“J” stands for jinxed – at least that is what my telephone diaries reveal. The first diary had twelve names, the second had six names and the last has only three. Of the three that remain two have held there places from the beginning, but, I have not called them in years. This is disappointing as far as relationships are concerned. It is true that many people have dropped out from my life, as I have from theirs and many more have filled in that void. This is not to say that some individuals are replaced by other individuals – it is the time one spends with friends, family and acquaintances that undergo qualitative and sometimes subtle changes – for better or for worse. There are some who have become misty silhouettes and there are others whose memories we cherish and continue to miss.
Apart from the names on the pages of my telephone diaries, there were quite a few whose names started with “J”. The first among them that I can recall is Judhajit Sarkar, two years my senior and my elder brother’s classmate in Guwahati in the mid-sixties. I met him again many years later as a film-maker and we are in touch thanks to Facebook. The next person is Jugabrata Roy a year junior to me in high school in Calcutta, whose elder brother Subrata was my friend – again thanks to Facebook we have connected. I have however, not yet exchanged a word with him nor enquired about Subrata. This social platform has its own set of rules and a very relaxed code of conduct. You may ignore, like, comment, share a status message or picture; join a discussion mid-way and leave abruptly; and you don’t “unfriend” unless the person is absolutely obnoxious. You don’t have to message your friends individually every now and then to reaffirm a friendship. Most interestingly, silence is considered a tacit statement of camaraderie! All it takes to remain “unfriended” is a few clicks of the mouse every now and then. The virtual world is generously undemanding.
Justine De Penning – a pretty looking performer from the USA is one such friend. She arrived on my doorstep one day to discuss a possible collaboration. Things did not happen for a number of reasons. I deleted her temporary Calcutta number but kept in touch on Facebook. Whenever I see a picture of her I simply press the ‘like’ button. It’s like I’m saying “Hey there! I am still aroundJ.”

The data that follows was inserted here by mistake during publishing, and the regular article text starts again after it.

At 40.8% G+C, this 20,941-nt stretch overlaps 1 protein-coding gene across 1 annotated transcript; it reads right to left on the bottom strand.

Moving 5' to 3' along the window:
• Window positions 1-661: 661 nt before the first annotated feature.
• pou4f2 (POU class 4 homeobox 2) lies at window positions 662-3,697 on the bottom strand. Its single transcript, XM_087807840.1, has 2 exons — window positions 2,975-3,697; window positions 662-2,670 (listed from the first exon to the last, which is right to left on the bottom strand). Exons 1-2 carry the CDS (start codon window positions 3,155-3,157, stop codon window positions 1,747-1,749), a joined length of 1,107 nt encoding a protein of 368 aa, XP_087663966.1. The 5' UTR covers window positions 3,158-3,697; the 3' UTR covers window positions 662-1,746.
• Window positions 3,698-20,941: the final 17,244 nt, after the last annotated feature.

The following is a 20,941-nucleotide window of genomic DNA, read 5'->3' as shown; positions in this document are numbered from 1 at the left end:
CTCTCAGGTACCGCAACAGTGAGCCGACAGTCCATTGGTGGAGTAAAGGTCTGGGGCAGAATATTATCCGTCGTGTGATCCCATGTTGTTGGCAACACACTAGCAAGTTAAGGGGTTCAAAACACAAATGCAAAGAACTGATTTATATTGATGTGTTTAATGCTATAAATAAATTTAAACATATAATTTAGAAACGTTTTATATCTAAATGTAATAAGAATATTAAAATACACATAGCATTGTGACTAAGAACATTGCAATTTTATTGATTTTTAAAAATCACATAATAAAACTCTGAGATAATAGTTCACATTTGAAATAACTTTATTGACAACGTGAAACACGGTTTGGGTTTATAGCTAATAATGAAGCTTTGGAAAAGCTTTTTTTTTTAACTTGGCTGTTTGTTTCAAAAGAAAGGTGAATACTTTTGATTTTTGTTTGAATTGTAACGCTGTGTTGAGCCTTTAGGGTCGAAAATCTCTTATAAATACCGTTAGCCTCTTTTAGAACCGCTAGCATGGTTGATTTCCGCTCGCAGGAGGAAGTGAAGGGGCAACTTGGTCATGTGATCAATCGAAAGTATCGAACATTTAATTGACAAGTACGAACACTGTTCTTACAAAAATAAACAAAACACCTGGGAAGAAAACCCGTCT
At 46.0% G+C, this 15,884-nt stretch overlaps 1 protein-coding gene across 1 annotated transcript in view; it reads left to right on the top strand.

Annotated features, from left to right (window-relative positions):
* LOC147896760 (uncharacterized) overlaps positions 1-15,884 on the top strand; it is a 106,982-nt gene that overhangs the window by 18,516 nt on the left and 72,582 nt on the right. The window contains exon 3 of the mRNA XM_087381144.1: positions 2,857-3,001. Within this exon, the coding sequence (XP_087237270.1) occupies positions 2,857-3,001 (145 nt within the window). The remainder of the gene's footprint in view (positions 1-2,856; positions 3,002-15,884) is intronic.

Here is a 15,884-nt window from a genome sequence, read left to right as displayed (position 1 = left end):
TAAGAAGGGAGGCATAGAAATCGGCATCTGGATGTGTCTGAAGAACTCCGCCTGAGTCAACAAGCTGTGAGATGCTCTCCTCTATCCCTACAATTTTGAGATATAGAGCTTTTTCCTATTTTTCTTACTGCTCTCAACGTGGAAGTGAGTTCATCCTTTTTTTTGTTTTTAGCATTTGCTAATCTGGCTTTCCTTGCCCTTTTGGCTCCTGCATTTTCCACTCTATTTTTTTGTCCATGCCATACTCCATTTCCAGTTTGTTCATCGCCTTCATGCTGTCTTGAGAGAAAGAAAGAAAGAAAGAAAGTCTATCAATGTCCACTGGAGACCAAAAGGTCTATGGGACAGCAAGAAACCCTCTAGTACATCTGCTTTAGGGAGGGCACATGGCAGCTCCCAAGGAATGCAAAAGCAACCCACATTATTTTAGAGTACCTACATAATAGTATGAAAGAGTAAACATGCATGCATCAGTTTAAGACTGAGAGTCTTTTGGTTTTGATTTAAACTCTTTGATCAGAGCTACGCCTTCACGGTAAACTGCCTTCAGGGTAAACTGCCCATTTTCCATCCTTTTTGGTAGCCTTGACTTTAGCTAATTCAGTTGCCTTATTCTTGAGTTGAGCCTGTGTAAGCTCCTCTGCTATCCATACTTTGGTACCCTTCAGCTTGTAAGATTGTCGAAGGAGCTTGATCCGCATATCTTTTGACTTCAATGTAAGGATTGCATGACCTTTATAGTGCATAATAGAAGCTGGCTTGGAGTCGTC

Getting back to my diaries, I search every name for a story. There are a few obvious ones, but I am loathe to discuss them. There are, for example, a few senior artists on these pages – one more opportunistic than the other – wheeler-dealers all. There is Jayati Bhattacharya my classmate from school. There is Jayati Bose the theatre worker, who married two of my close friends in quick succession. There is Jalil Ali, the carpenter. There is June, the actress (or should that be actor?). Most of them have stories against their names, but these are too private to be published.
This leaves me with little scope to write a story. Should I jump to “K”? I decide to wait and think of a solution to this impasse. But, I have little time. I have committed myself to a weekend deadline and I must keep to it. What kind of madness is this? Why do I have to? What difference would it make if I reneged on a self-imposed deadline and took a few more days? I mull over the issue in my mind and realize that I am getting obsessed. I leave the computer and start surfing the TV news channels. The usual shenanigans of the political class are on in full swing. Kamduni goes to the President. Sudipto Sen’s Sharada is next and for a moment I see a weak link - I think Jayrambati! “J” at last! But, then I realize I am at a dead end.
I sleep fitfully, tossing and turning in bed and then I am wide awake in the middle of the night. I stare up at the ceiling and when my vision clears - the usual chiaroscuro of patterns made by the street lights two floors below gets my attention.
The shadow of the Jackfruit tree next to our bedroom window sways gently and stops as the breeze dies down. The shadows are still – very still. My mind suddenly does a flash-back and goes to a scene about 28 years in the past, when we lived on Motilal Nehru Road. There was a Dumur tree next to our window. Our daughter was two and a half years old, maybe three. Power failures were rampant then and the joint family had not invested in a battery inverter set, as the house was quite big and financial resources were in the doldrums. On summer evenings when the power would go, I would lie down on the cool red floor without a shirt and our little daughter, Shohini - clad in rompers would almost on cue lie down beside me, using my rib cage and floor as a stylish recliner. Thus positioned we would stare up at the ceiling. After the initial “tell me a story” wore me out, I invented a game to kill time and to defeat the darkness. Pointing our index fingers we followed the moving shadows up on the ceiling. Every time a car passed by, the headlights would catch the leaves and branches of the Dumur tree and the window grill and cast shadows on the ceiling and upper part of the walls. Then start moving from right to left until it was dark again. The room would be a swirl of wondrous shadows and patterns. As the shadows started emerging with the oncoming car head lights, the two of us – father and daughter would shout out mimicking the sound of a car zooming by, “Oiiii elo elo elo elo elo…!” (There it comes) and as the car passed by and the patches of light melted into darkness once again, we would cry in mock disappointment, “Jaaaa gelo gelo gelo gelo gelo…!” (Oh no…there it goes) and laugh a happy laugh.
“J” stands for “Jaaa gelo gelo gelo gelo!” the ring of simple mirth in this exclamation evokes delight even to this day.